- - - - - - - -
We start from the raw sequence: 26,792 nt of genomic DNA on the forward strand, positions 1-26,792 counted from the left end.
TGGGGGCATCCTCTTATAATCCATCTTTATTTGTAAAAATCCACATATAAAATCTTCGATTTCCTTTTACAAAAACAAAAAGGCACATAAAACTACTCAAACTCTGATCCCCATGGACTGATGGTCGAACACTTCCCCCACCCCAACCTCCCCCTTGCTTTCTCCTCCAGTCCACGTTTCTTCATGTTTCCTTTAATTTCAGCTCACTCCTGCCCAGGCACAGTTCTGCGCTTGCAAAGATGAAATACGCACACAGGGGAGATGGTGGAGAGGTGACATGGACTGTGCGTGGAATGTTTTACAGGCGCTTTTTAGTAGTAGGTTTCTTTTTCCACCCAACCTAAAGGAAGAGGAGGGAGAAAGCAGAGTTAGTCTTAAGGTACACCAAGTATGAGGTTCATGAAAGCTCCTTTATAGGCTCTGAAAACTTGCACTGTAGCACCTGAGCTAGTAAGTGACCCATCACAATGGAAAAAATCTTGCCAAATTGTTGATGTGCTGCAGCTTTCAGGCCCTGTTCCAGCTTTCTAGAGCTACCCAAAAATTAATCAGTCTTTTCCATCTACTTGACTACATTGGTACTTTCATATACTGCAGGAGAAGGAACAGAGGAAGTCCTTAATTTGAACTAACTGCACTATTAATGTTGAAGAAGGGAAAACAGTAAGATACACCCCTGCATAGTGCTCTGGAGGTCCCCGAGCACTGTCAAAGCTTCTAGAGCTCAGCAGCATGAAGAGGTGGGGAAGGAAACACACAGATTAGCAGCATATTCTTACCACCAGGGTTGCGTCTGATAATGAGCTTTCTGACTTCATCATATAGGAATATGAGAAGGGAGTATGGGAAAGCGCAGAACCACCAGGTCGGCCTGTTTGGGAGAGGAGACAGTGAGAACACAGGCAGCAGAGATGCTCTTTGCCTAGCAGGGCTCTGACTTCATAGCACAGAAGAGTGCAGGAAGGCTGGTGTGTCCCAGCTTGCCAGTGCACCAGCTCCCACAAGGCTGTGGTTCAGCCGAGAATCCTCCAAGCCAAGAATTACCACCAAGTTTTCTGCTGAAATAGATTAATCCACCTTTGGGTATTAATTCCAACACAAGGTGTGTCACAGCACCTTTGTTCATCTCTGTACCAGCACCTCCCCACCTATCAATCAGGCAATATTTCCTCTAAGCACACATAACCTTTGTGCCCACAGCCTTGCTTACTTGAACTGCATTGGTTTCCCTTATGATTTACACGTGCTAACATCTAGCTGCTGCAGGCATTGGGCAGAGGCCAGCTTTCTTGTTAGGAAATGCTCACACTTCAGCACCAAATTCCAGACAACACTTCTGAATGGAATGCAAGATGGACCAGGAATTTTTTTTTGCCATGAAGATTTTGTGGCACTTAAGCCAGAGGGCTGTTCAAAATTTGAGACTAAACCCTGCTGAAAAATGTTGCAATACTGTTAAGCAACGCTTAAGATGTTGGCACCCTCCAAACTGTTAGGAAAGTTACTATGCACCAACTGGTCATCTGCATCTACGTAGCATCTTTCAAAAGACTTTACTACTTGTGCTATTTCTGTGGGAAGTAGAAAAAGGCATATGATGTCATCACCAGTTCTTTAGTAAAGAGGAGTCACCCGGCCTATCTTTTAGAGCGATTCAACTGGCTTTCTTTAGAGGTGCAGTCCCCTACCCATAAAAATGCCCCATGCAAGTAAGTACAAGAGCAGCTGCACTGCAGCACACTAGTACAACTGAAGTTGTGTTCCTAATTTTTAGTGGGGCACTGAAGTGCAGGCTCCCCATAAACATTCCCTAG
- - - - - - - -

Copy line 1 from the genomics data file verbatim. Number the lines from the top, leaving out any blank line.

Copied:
We start from the raw sequence: 26,792 nt of genomic DNA on the forward strand, positions 1-26,792 counted from the left end.